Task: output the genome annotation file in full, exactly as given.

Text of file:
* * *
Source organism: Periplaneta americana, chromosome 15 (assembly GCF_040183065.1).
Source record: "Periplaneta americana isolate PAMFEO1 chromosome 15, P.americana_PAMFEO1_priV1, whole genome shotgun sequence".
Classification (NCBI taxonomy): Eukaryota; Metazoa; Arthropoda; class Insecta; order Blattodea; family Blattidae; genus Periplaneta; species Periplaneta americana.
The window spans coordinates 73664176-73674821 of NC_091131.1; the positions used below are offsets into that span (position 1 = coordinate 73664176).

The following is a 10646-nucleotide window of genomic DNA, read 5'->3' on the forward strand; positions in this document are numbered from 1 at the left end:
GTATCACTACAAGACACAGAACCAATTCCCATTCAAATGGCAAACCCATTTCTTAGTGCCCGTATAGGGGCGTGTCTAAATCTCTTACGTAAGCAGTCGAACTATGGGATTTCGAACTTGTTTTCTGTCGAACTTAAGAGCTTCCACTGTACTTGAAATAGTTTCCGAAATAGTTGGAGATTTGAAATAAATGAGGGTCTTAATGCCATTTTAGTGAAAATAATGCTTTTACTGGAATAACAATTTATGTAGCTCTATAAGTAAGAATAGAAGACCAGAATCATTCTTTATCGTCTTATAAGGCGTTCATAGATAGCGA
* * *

Source organism: Periplaneta americana, chromosome 15 (assembly GCF_040183065.1).
Source record: "Periplaneta americana isolate PAMFEO1 chromosome 15, P.americana_PAMFEO1_priV1, whole genome shotgun sequence".
Classification (NCBI taxonomy): Eukaryota; Metazoa; Arthropoda; class Insecta; order Blattodea; family Blattidae; genus Periplaneta; species Periplaneta americana.
The window spans coordinates 73664176-73674821 of NC_091131.1; the positions used below are offsets into that span (position 1 = coordinate 73664176).

The following is a 10646-nucleotide window of genomic DNA, read 5'->3' on the forward strand; positions in this document are numbered from 1 at the left end:
GTATCACTACAAGACACAGAACCAATTCCCATTCAAATGGCAAACCCATTTCTTAGTGCCCGTATAGGGGCGTGTCTAAATCTCTTACGTAAGCAGTCGAACTATGGGATTTCGAACTTGTTTTCTGTCGAACTTAAGAGCTTCCACTGTACTTGAAATAGTTTCCGAAATAGTTGGAGATTTGAAATAAATGAGGGTCTTAATGCCATTTTAGTGAAAATAATGCTTTTACTGGAATAACAATTTATGTAGCTCTATAAGTAAGAATAGAAGACCAGAATCATTCTTTATCGTCTTATAAGGCGTTCATAGATAGCGA